It is no surprise, with the recent landmark health care debate unfolding on Capitol Hill, that many pharmaceutical executives are looking for new and innovative ways to cut costs in their own industry. And one of these methods of innovation that many companies have been considering related to the use of mutually beneficial partnerships that could theoretically replace the current model of selling drugs on price. Some industry commentators believe that this could institute a new model that focuses more on quantifying and communicating total value. But what do these innovations mean for the healthcare industry and the public as a whole?
According to many experts in the pharmaceutical industry, such as pharmaceutical executives, pharmaceutical consultancy firms, and even some doctors, all feel that the current system is simply unsustainable, while some would even go as far as to say it verges on being unethical.. Under the traditional pharmaceutical sales model, many pharmaceutical companies are primarily concerned with only getting to the sale, instead of any consequences that may be the end result of the sale. Many patients feel that far too much emphasis is being placed on making the sale, and making the profit at any means necessary, while not having the patients’ overall wellbeing as their primary concern.
Many patients’ rights activists feel that pharmaceutical companies need to place greater emphasis on supporting what happens after a prescription is written, instead of being only concerned with making the initial sale. But many experts, as well as activists do not necessarily see this as a damaging blow for the pharmaceutical industry. While unproven, they feel that working closer with payers and providers to achieve better health care results will enable forward-thinking companies to truly be able to differentiate themselves from their competition, thus potentially bringing in more public respect, and hopefully, higher profits.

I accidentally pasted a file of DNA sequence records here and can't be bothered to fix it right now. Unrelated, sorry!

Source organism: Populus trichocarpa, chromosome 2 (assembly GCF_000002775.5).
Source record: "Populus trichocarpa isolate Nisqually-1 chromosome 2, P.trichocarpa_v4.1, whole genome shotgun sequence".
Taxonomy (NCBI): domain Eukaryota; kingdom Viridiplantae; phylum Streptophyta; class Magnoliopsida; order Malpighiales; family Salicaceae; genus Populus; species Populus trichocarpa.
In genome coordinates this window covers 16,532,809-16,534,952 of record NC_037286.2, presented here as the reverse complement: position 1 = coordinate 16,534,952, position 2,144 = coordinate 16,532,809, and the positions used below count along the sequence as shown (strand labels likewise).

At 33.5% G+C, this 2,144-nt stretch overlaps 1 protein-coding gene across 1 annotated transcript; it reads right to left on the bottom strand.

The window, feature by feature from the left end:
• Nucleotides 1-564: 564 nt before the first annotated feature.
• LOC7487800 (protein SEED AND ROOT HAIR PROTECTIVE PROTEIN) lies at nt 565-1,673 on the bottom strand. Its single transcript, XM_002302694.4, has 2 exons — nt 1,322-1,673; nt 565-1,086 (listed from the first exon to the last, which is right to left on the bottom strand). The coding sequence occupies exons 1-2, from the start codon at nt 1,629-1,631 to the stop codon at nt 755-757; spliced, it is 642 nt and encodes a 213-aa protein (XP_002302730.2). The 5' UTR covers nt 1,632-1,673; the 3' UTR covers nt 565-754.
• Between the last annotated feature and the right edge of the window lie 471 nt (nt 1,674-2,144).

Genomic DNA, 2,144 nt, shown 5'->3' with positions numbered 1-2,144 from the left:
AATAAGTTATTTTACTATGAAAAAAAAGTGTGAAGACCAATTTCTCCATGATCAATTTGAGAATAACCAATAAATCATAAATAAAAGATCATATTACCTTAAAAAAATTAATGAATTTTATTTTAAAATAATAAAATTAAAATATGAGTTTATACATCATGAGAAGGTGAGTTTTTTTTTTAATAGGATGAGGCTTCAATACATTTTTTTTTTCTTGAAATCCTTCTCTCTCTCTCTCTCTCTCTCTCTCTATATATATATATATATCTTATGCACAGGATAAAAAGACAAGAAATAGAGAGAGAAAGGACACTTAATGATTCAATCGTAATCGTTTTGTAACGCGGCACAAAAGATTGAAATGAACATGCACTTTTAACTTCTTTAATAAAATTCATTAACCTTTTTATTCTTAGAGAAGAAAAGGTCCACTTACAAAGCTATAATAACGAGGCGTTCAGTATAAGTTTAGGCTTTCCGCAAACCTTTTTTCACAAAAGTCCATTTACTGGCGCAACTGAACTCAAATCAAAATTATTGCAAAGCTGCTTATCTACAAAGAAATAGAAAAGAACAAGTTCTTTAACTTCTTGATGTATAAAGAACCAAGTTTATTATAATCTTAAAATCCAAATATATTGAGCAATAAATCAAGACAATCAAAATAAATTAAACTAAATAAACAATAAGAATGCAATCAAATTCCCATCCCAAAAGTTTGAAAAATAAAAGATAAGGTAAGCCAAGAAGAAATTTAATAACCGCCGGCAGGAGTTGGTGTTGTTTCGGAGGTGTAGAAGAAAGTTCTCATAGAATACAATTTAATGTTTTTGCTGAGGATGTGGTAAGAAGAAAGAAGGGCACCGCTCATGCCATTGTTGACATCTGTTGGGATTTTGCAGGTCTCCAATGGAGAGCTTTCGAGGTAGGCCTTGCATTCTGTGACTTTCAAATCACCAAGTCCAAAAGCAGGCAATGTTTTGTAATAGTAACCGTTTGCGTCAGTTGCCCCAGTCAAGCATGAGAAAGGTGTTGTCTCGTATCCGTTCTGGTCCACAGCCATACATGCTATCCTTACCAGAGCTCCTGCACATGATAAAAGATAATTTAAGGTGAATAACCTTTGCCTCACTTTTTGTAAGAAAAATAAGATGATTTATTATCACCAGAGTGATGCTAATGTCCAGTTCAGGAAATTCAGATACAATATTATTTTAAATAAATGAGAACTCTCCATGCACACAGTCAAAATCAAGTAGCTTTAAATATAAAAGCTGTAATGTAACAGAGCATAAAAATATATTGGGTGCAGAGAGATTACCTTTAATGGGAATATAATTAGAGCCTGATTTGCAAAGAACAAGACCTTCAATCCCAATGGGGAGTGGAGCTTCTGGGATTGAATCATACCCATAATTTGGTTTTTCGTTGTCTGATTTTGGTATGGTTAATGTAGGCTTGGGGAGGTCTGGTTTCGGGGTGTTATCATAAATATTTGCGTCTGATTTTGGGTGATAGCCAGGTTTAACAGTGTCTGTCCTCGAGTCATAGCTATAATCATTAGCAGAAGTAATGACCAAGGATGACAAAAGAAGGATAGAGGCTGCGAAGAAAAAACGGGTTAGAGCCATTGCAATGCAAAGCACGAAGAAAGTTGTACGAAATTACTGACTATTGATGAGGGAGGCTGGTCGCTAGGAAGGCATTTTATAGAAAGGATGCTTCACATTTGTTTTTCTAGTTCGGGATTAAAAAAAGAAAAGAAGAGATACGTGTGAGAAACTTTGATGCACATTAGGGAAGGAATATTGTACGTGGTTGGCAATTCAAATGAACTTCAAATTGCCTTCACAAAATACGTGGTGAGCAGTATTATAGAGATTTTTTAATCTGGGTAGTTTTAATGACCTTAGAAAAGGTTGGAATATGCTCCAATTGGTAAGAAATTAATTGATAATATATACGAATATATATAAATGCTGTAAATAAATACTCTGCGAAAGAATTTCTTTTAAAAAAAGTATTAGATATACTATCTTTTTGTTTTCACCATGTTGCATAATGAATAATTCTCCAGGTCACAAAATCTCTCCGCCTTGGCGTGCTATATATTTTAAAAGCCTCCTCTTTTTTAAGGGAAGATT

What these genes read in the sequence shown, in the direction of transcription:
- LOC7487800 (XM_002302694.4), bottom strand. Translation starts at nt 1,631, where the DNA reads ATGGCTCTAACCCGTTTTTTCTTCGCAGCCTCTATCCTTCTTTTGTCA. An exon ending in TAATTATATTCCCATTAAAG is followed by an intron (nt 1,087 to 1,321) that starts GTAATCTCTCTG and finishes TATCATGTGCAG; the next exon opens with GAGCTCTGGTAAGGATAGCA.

Because of all the recent attention is given to the healthcare industry over the last year, many in the pharmaceutical industry see this as a great opportunity for pharmaceutical companies to join with payers and providers to build better solutions together than either group could do independently. But this is just a theory that is sometimes easier said than done. While pharmaceutical companies are working feverishly to become more focused on the patient’s needs as well as bring innovation to the payer-provider relationship, the bottom line is, they still have to make money. Because of ever-increasing competition from oversees, not to mention increasing price pressures and growing market access restrictions, this process is proving far more difficult than previously imagined.
While both sides are working hard to come up with the best solution, the common consensus is that starting a healthy dialogue is key. Through this healthy dialogue, consumer, as well as the pharmaceutical industry, are expressing a newfound willingness to cooperate together, that just hasn’t been seen in recent years. Through this dialogue, some pharmaceutical companies have already taken steps in this direction particularly in the way they are trying to improve patient care whilst attempting to control costs. Only time will tell whether this new found cooperation will net any real positive gains for patients, providers and pharmaceutical companies, but many in the industry see this as an excellent step in the right direction.
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